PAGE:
Today I’m going to talk about wanting to be sick.
I don’t think I’ve talked about this before. It’s hard to be sure, since when I’m usually writing about being sick, I’m in the throes of being sick and, if you’ve ever been thrown-around by sickness yourself, then you know that your mind, at that time, is usually as transparent as a fog bank.
Now, I’m not sick anymore. Or so I’m pretty sure. I feel a little weak, still, and my body’s processes are a little wonky, and I’m still coughing. But not as much. And not as long.
But, overall, I’m not sick anymore.
Believe it or not, there was a time when I wanted to be sick.
I’m pretty sure you’ll believe it because this time I speak of was during grade school and when you were a kid you probably had similar dreams of sick days. You know, those dreams where you’d get to stay at home and read or watch television or play video games, and when the bell rang and all your friends were released from school’s chains, you’d rush outside and join in their reindeer games.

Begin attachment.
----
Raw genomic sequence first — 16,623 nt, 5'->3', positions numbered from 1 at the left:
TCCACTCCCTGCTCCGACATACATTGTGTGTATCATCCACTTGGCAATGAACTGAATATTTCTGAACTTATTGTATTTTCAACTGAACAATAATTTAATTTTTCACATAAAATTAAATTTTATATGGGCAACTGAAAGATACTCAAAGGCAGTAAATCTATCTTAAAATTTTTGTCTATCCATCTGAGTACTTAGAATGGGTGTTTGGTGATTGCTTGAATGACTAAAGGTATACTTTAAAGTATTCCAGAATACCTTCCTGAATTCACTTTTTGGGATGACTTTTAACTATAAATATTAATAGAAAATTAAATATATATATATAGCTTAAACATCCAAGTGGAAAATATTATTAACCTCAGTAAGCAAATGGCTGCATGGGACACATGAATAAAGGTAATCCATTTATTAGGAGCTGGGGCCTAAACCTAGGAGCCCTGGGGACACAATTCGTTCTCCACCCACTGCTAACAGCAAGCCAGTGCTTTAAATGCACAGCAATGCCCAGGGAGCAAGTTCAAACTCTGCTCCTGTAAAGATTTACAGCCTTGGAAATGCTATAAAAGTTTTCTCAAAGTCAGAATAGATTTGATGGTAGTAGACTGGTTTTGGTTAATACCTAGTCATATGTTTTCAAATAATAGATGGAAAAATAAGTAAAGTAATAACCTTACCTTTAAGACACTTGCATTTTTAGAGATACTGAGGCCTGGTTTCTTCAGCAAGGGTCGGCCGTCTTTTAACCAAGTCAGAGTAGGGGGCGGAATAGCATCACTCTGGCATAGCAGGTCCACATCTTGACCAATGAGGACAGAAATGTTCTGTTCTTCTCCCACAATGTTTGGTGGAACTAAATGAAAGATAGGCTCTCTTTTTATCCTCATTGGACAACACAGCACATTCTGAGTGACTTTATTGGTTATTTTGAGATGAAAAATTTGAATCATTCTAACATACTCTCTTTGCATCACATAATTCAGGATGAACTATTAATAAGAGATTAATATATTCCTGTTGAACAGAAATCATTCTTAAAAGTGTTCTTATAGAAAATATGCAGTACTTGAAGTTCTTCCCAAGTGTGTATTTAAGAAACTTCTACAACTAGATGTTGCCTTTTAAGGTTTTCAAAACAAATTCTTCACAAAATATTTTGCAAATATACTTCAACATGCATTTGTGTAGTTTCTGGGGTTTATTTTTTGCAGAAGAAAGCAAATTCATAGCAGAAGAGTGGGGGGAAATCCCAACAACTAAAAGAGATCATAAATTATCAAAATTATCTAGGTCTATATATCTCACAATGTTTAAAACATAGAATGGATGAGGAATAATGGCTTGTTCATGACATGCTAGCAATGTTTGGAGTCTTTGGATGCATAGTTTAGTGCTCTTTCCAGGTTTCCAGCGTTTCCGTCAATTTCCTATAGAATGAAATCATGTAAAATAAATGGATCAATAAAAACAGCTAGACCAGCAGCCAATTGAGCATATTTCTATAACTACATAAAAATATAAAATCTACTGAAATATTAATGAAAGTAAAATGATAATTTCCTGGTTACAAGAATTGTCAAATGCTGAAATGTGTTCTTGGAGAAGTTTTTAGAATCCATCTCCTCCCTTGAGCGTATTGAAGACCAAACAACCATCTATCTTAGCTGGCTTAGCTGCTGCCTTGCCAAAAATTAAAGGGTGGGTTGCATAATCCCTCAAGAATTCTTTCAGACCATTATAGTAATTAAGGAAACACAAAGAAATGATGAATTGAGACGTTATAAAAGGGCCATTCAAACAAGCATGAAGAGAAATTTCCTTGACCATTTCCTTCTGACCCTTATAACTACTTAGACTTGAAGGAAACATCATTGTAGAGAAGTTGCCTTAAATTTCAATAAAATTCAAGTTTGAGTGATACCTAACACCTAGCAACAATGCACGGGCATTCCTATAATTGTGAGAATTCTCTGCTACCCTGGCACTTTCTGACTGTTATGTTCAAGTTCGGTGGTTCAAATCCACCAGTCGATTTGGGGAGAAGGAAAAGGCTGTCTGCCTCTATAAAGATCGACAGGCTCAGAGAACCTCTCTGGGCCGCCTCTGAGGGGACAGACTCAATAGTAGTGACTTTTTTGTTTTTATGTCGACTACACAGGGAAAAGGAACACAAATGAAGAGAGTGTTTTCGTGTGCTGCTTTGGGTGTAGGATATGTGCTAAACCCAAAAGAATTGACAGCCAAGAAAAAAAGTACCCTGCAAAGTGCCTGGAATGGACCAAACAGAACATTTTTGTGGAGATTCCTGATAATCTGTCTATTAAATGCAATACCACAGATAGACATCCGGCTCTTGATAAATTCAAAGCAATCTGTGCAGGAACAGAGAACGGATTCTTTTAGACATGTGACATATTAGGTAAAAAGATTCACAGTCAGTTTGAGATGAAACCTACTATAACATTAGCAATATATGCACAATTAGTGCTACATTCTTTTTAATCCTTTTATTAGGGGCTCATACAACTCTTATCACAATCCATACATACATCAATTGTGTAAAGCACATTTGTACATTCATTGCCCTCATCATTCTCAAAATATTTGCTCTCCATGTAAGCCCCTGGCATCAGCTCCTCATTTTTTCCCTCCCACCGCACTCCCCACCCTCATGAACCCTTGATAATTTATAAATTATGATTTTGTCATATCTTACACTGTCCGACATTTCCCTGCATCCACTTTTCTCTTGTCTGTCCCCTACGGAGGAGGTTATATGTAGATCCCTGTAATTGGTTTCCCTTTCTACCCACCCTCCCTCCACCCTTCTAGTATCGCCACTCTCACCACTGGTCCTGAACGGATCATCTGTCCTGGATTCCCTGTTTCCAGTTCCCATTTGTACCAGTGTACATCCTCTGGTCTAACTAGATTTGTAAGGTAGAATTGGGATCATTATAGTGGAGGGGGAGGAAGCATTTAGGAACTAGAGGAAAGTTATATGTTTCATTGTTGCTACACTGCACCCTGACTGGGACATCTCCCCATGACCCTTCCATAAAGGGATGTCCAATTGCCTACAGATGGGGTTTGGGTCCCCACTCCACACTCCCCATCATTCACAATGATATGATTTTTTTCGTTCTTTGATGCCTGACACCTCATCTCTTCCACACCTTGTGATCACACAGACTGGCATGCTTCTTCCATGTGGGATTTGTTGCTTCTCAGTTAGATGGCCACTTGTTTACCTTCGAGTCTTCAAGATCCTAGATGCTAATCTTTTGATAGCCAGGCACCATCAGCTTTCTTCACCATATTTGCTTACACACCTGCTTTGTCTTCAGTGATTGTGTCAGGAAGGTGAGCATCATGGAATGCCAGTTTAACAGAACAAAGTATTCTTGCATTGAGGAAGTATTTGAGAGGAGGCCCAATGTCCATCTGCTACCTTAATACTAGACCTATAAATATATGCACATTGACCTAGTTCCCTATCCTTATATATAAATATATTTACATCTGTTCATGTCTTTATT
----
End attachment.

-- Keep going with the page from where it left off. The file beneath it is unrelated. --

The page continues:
Because, by then, you’d be miraculously better.
Amazingly, I remember some sick days actually being like this. (Whether these remembered days were fever dreams themselves has yet to be determined.)
More often, I know, I would lay in my bed in a room with the shades drawn under the hulking bulk of the top bunk with a vomit bowl for company.
Since I’ve been on my own – I’d mark this point as going to college – I have emphatically not desired to be sick. For one thing, there was nothing that sickness allowed me to avoid that I couldn’t avoid on my own. If I didn’t want to go to class, well, there was no one forcing me to. If I didn’t want to go to work, I could simply not show up, or I could try and get my shift covered by someone else. If I didn’t want to turn in a paper because I didn’t have it done, I could just not turn it in (though, to be honest, this trend started before I graduated from high school).
Of course, all of these choices have consequences.
And I suppose that’s where the desire for sickness comes in when young. If I have a fever, I can’t be held responsible for not showing up at school, and a note from my mom or dad or a doctor – the ultimate authority – means that all my personal responsibility is erased. There are no consequences.
Correction: There were no consequences.